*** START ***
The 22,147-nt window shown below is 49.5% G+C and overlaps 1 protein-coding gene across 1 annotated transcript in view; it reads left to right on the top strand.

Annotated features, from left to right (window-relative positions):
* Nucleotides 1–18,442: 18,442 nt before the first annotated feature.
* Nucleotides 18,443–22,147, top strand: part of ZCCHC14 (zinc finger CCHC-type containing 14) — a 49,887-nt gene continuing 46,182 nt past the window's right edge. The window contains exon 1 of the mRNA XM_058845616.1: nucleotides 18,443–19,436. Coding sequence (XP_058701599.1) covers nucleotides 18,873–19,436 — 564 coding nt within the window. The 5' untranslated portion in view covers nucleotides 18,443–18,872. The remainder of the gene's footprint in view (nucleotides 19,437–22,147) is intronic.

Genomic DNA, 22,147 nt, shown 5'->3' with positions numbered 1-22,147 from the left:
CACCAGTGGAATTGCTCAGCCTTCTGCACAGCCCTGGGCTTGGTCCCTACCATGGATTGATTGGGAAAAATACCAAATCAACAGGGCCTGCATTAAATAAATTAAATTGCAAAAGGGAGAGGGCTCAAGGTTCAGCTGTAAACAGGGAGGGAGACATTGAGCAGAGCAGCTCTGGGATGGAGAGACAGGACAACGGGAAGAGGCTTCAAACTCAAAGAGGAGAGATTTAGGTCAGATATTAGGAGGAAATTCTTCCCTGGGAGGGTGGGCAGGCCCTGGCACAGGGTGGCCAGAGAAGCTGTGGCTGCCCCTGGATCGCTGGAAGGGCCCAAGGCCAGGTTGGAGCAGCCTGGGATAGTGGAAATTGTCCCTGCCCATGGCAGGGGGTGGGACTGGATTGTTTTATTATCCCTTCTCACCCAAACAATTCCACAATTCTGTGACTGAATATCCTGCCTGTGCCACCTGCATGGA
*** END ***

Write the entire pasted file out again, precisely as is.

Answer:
The 22,147-nt window shown below is 49.5% G+C and overlaps 1 protein-coding gene across 1 annotated transcript in view; it reads left to right on the top strand.

Annotated features, from left to right (window-relative positions):
* Nucleotides 1–18,442: 18,442 nt before the first annotated feature.
* Nucleotides 18,443–22,147, top strand: part of ZCCHC14 (zinc finger CCHC-type containing 14) — a 49,887-nt gene continuing 46,182 nt past the window's right edge. The window contains exon 1 of the mRNA XM_058845616.1: nucleotides 18,443–19,436. Coding sequence (XP_058701599.1) covers nucleotides 18,873–19,436 — 564 coding nt within the window. The 5' untranslated portion in view covers nucleotides 18,443–18,872. The remainder of the gene's footprint in view (nucleotides 19,437–22,147) is intronic.

Genomic DNA, 22,147 nt, shown 5'->3' with positions numbered 1-22,147 from the left:
CACCAGTGGAATTGCTCAGCCTTCTGCACAGCCCTGGGCTTGGTCCCTACCATGGATTGATTGGGAAAAATACCAAATCAACAGGGCCTGCATTAAATAAATTAAATTGCAAAAGGGAGAGGGCTCAAGGTTCAGCTGTAAACAGGGAGGGAGACATTGAGCAGAGCAGCTCTGGGATGGAGAGACAGGACAACGGGAAGAGGCTTCAAACTCAAAGAGGAGAGATTTAGGTCAGATATTAGGAGGAAATTCTTCCCTGGGAGGGTGGGCAGGCCCTGGCACAGGGTGGCCAGAGAAGCTGTGGCTGCCCCTGGATCGCTGGAAGGGCCCAAGGCCAGGTTGGAGCAGCCTGGGATAGTGGAAATTGTCCCTGCCCATGGCAGGGGGTGGGACTGGATTGTTTTATTATCCCTTCTCACCCAAACAATTCCACAATTCTGTGACTGAATATCCTGCCTGTGCCACCTGCATGGA